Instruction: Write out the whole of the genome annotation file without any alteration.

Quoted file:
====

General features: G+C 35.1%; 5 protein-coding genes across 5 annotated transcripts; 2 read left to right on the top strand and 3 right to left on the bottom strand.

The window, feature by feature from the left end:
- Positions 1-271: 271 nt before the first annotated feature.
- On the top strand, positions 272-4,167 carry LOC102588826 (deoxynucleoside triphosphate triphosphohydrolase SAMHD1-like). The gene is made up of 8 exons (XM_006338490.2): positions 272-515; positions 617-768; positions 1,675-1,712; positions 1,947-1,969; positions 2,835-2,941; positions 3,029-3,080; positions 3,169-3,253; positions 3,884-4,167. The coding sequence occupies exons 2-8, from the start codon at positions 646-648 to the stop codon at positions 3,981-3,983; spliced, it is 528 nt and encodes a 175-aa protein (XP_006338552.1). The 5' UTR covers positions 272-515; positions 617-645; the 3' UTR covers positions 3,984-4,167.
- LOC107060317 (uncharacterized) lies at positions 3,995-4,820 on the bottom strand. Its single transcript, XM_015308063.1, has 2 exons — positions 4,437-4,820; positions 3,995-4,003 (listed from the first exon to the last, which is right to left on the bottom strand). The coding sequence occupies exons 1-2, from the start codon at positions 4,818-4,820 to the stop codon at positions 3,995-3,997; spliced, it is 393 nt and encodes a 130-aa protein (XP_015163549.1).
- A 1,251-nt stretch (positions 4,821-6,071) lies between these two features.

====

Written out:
General features: G+C 35.1%; 5 protein-coding genes across 5 annotated transcripts; 2 read left to right on the top strand and 3 right to left on the bottom strand.

The window, feature by feature from the left end:
- Positions 1-271: 271 nt before the first annotated feature.
- On the top strand, positions 272-4,167 carry LOC102588826 (deoxynucleoside triphosphate triphosphohydrolase SAMHD1-like). The gene is made up of 8 exons (XM_006338490.2): positions 272-515; positions 617-768; positions 1,675-1,712; positions 1,947-1,969; positions 2,835-2,941; positions 3,029-3,080; positions 3,169-3,253; positions 3,884-4,167. The coding sequence occupies exons 2-8, from the start codon at positions 646-648 to the stop codon at positions 3,981-3,983; spliced, it is 528 nt and encodes a 175-aa protein (XP_006338552.1). The 5' UTR covers positions 272-515; positions 617-645; the 3' UTR covers positions 3,984-4,167.
- LOC107060317 (uncharacterized) lies at positions 3,995-4,820 on the bottom strand. Its single transcript, XM_015308063.1, has 2 exons — positions 4,437-4,820; positions 3,995-4,003 (listed from the first exon to the last, which is right to left on the bottom strand). The coding sequence occupies exons 1-2, from the start codon at positions 4,818-4,820 to the stop codon at positions 3,995-3,997; spliced, it is 393 nt and encodes a 130-aa protein (XP_015163549.1).
- A 1,251-nt stretch (positions 4,821-6,071) lies between these two features.